JOURNAL ARTICLE

Neoadjuvant methotrexate, vinblastine, doxorubicin and cisplatin for histologically proven lymph node positive bladder cancer

J A Nieuwenhuijzen, A Bex, W Meinhardt, J M Kerst, J H Schornagel, H VAN Tinteren, S Horenblas
Journal of Urology 2005, 174 (1): 80-5
15947583

PURPOSE: We gained insight into the effect of neoadjuvant chemotherapy and subsequent surgery in patients with bladder cancer with tumor positive lymph nodes.

MATERIALS AND METHODS: A total of 52 patients with histologically proven positive lymph nodes (by lymph node dissection or aspiration cytology) were treated with chemotherapy and post-chemotherapy surgery in case of partial or complete response. We evaluated response in the primary tumor and lymph nodes, long-term clinical outcome, and clinicopathological features potentially predictive of survival.

RESULTS: Complete response, partial response and stable/progressive disease were attained in 29%, 57% and 14%, and resulted in a 5-year survival of 42%, 19% and 0%, respectively. Objective response (HR 4.1), especially complete response (HR 8.0), was independently associated with survival. The prognostic values of lymph node status and bladder tumor status after methotrexate, vinblastine, doxorubicin and cisplatin were evaluated separately. A tumor negative bladder combined with tumor negative nodes were associated with improved survival (HR 4.4) as was a tumor negative lymph node region in the presence of residual bladder disease (HR 2.8). All patients with post-chemotherapy tumor positive nodes died within 2 years. In resected specimens residual disease was found in 4 of 15 clinically complete responders while no tumor could be detected in 3 of 29 clinically assessed as partial responders.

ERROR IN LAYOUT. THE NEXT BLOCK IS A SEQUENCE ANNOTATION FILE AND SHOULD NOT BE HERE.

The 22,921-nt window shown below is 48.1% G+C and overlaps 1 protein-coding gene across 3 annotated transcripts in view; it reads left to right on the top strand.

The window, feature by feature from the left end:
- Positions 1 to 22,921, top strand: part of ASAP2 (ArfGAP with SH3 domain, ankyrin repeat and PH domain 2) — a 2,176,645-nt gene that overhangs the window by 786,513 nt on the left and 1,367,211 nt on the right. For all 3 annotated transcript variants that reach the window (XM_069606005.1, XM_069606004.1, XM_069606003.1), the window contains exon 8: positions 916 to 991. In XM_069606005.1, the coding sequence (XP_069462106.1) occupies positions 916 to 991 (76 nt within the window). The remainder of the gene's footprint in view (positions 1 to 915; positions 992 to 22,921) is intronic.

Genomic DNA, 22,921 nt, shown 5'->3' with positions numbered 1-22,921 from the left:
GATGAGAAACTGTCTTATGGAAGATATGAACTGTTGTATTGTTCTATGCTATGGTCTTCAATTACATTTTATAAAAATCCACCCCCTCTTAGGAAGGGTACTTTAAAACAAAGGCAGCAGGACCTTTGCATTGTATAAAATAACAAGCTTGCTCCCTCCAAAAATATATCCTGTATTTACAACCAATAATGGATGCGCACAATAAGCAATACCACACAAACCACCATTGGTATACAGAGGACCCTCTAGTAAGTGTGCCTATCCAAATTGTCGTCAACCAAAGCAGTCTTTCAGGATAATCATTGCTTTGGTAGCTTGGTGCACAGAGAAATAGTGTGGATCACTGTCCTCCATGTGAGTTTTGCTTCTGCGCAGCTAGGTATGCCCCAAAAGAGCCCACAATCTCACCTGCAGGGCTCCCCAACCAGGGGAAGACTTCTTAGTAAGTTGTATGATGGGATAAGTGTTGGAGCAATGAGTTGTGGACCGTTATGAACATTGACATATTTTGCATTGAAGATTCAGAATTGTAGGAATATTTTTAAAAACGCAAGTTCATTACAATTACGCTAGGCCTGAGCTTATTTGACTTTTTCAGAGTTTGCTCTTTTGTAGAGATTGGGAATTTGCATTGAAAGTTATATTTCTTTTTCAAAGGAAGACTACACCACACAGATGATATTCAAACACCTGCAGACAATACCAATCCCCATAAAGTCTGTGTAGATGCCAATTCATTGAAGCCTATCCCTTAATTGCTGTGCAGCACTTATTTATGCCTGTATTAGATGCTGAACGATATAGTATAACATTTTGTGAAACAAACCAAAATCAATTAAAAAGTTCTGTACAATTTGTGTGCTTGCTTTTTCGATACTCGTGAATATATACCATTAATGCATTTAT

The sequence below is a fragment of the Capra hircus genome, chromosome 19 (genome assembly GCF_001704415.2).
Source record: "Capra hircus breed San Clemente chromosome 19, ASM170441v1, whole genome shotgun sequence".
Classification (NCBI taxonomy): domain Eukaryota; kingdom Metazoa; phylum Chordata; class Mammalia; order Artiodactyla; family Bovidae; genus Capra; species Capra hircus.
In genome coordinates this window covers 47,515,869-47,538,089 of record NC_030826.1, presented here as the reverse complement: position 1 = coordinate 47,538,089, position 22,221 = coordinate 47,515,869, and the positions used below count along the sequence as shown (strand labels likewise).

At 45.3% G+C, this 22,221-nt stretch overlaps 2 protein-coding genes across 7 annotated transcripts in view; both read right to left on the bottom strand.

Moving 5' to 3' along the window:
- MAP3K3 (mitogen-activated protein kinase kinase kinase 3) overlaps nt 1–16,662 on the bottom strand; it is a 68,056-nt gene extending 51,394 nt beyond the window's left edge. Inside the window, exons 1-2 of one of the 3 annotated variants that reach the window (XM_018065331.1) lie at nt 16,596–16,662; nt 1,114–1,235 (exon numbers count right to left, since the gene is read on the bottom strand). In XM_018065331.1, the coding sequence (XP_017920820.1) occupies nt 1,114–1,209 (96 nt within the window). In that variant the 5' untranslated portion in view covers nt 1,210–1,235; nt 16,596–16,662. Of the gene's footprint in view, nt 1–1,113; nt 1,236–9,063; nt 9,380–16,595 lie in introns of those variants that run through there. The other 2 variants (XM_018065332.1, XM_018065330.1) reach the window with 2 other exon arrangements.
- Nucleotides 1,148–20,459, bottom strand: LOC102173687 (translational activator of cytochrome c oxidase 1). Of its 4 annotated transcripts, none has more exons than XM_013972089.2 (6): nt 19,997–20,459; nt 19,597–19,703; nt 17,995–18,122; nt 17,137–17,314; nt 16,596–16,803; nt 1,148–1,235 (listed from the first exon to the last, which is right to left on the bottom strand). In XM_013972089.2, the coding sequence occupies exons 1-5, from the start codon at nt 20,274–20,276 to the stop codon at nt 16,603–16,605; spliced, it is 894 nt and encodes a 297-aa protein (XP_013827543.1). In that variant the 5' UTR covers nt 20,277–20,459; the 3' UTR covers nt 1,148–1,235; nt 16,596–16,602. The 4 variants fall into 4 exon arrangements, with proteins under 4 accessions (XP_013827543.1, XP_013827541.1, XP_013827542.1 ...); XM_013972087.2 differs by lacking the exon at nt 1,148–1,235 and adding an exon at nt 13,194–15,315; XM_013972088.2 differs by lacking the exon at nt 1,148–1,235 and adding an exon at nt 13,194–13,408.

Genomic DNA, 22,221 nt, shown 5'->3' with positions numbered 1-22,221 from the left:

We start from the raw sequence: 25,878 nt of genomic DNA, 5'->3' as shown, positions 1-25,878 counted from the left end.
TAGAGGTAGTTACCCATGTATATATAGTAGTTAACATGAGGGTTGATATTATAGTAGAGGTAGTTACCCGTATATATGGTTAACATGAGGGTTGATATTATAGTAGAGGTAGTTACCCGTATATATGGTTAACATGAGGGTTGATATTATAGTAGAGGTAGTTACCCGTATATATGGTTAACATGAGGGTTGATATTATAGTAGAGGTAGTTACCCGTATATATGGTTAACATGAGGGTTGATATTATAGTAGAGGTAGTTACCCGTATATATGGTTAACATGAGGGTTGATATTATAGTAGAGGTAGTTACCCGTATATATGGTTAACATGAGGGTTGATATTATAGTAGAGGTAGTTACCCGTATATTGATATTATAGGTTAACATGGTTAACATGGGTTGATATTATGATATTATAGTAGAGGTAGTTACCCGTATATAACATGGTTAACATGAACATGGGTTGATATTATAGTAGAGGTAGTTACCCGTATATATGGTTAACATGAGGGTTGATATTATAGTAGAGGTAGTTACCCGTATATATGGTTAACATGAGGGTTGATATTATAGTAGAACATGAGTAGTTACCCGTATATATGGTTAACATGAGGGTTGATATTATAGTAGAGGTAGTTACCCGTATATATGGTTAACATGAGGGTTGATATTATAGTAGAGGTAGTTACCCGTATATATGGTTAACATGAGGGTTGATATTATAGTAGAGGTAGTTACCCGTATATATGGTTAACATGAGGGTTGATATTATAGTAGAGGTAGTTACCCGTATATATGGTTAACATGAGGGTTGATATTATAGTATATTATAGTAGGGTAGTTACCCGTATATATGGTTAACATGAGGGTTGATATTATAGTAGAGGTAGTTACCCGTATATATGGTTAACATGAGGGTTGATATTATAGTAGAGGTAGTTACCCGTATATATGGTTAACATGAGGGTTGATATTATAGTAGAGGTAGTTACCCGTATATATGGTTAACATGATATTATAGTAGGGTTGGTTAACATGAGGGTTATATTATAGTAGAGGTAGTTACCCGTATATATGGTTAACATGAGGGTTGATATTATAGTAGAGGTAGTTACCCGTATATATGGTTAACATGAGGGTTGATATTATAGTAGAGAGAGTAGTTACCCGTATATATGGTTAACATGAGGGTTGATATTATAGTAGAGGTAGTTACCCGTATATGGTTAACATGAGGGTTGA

CONCLUSIONS: Response to chemotherapy is associated with improved survival, and our data suggest that lymph node status after methotrexate, vinblastine, doxorubicin and cisplatin is more important than local tumor status in this aspect. In the absence of reliable noninvasive methods, post-chemotherapy surgery in this series was the most adequate method of response evaluation and in limited partial responders led to long-term progression-free survival.

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